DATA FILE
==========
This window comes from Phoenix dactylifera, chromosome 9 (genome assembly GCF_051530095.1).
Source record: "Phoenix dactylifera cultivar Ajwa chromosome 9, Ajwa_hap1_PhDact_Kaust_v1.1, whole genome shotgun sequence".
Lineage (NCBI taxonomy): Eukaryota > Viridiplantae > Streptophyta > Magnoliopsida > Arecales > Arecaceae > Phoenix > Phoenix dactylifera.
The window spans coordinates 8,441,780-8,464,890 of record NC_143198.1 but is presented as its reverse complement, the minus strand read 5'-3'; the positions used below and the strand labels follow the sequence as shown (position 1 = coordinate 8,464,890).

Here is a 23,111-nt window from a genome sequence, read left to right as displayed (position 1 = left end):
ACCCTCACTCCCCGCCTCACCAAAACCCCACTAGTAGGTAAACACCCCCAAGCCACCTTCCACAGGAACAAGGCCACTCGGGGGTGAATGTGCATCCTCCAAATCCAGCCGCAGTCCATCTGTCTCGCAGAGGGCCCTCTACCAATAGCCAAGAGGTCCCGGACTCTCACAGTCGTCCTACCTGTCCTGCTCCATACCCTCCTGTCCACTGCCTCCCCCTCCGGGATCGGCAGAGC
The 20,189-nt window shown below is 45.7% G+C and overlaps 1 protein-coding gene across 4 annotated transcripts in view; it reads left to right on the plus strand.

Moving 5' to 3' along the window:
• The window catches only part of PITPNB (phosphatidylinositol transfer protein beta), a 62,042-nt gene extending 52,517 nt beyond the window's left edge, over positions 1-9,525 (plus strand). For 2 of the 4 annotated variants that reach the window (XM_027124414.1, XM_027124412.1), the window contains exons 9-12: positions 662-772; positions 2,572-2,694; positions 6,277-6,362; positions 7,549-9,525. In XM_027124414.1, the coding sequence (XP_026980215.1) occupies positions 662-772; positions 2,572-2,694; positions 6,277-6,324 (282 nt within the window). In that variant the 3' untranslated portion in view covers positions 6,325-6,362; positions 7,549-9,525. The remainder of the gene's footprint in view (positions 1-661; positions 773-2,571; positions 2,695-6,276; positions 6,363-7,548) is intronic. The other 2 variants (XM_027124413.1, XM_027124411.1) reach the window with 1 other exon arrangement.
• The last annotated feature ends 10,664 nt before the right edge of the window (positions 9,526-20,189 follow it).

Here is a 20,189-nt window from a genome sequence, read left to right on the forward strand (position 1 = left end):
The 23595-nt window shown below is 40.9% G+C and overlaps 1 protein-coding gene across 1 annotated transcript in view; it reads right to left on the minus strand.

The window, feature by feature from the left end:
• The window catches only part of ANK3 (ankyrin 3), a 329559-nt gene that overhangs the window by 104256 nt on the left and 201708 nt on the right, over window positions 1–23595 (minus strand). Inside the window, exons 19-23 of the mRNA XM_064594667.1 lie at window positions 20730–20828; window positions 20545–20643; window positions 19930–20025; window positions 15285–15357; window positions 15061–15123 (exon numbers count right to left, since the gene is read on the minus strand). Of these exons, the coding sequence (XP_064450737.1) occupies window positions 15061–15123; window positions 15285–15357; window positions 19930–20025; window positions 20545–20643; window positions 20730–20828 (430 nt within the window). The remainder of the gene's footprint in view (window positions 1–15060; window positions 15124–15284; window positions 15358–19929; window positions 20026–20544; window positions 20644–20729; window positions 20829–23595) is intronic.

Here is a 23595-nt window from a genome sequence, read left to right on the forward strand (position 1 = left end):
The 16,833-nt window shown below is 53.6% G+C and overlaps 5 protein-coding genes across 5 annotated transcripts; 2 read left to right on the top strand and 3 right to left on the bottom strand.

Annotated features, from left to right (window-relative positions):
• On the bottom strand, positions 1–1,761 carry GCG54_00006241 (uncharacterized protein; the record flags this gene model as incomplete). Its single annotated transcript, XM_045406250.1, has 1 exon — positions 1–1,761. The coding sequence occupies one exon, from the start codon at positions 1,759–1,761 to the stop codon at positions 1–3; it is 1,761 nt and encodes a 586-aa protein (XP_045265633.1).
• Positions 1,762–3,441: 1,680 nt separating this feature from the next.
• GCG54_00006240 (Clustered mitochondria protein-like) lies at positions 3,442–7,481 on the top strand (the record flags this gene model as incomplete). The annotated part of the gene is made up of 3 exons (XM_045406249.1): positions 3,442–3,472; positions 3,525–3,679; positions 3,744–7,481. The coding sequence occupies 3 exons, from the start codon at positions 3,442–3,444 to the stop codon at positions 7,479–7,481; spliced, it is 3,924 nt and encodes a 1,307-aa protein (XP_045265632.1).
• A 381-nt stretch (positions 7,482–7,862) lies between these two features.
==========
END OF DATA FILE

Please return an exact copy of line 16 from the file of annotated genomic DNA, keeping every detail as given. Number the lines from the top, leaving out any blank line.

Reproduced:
The 16,833-nt window shown below is 53.6% G+C and overlaps 5 protein-coding genes across 5 annotated transcripts; 2 read left to right on the top strand and 3 right to left on the bottom strand.